Physical changes are not the only long-term effects of a stroke. Your loved one might also experience changes to their emotions, memory, and perception.
People can live for decades with diabetes, but controlling end-stage diabetes can be challenging. While diabetes may not be the overwhelming factor in the decline of their health, it's not uncommon for diabetic patients to also have significant other illnesses such as cardiopulmonary disease, cancer or dementia. Together, these health concerns can cause your loved one to need additional support as the diseases complete their natural progression. Caring for someone with end-stage diabetes often includes less rigorous management of their blood sugar than in the past and more focus on the comfort of the patient and their quality of life.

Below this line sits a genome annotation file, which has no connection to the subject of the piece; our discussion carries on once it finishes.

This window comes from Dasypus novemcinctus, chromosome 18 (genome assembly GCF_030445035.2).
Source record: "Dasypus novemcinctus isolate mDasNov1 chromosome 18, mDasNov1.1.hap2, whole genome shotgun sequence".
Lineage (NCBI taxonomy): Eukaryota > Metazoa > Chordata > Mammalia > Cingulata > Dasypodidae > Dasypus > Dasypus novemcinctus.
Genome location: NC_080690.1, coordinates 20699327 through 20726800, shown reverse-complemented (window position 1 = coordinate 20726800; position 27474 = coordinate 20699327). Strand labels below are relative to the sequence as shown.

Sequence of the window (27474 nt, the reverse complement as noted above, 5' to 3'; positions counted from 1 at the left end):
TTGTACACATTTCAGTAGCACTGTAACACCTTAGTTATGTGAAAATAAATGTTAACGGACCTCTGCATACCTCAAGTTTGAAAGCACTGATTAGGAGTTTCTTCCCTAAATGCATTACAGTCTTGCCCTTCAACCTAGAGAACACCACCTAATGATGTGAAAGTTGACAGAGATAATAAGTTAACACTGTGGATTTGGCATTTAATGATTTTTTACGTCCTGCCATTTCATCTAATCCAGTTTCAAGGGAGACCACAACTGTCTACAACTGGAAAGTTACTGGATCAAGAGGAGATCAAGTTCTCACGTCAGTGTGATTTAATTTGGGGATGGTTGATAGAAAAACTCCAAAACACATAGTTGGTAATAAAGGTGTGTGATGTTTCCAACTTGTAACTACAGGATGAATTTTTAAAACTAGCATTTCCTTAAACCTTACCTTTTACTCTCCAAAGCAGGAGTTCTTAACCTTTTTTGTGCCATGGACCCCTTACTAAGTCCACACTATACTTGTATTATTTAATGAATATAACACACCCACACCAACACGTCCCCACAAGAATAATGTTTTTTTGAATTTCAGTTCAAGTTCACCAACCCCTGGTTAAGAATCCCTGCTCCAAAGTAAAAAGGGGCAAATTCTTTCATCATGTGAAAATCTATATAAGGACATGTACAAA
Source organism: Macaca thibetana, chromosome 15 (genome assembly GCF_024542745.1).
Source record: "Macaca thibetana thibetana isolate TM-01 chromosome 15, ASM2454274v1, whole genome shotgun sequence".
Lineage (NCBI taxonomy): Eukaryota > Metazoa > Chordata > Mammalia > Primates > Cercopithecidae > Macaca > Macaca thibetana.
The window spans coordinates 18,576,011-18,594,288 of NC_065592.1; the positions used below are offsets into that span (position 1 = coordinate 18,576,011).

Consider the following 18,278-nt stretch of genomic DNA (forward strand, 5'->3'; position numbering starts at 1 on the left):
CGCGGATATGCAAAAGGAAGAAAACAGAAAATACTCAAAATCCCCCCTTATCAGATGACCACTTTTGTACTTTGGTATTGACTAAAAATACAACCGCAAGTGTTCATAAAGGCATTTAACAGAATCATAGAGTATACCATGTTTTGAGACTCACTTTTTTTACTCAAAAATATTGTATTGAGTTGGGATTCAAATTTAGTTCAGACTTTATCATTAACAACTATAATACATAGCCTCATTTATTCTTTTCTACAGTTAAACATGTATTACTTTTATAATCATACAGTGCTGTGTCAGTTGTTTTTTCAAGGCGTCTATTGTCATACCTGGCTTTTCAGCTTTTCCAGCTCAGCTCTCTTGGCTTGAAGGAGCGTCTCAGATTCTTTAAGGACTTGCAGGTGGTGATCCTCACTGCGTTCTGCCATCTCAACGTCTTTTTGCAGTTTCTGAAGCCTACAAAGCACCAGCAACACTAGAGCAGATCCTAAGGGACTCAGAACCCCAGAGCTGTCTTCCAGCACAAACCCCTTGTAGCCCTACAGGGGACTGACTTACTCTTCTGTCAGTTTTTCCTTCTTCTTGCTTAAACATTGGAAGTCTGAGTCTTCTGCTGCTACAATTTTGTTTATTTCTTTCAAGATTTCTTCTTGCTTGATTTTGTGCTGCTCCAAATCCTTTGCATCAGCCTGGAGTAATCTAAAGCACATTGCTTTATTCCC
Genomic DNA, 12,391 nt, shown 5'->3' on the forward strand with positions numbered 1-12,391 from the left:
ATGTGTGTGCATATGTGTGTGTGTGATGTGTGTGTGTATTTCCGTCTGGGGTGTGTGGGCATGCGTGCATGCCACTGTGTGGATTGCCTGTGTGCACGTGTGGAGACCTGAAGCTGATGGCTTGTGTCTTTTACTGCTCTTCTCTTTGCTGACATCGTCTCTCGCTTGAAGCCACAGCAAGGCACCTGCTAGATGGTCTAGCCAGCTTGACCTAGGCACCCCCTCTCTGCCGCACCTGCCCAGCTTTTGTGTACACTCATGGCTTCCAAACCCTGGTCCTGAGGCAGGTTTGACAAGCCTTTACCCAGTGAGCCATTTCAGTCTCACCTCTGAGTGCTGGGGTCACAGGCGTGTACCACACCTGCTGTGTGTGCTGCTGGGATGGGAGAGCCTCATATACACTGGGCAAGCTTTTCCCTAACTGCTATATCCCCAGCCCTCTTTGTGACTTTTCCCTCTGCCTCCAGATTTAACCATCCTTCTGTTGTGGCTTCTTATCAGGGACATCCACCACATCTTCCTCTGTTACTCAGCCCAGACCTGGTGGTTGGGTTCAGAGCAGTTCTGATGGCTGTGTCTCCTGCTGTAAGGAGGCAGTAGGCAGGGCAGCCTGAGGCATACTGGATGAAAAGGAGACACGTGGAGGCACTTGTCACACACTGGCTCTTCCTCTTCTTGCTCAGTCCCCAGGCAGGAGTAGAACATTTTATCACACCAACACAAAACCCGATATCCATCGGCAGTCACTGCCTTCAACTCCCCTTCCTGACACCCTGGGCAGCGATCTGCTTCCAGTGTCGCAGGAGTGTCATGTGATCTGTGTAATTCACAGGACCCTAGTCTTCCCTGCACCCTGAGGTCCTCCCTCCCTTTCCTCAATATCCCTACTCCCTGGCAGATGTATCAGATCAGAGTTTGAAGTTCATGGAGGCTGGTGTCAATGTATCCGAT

Discussing end of life wishes feels uncomfortable at best, but these conversations are crucial to ensure your wants are honored during this meaningful and transformational time. Because this is a pressing question for many of our clients, we’d like to offer some advice for starting the conversation as well as some guidance regarding what to… Read More »
As we age, it can be difficult to realize that we don't simply bounce back from challenges as we did decades before. A fall to a senior could mean much more than a loss of mobility: it could require extensive rehabilitation, surgery or other life-altering challenges. As they're recovering, seniors are likely to need mental as well as physical support in order to improve their health and mobility and these suggestions may help.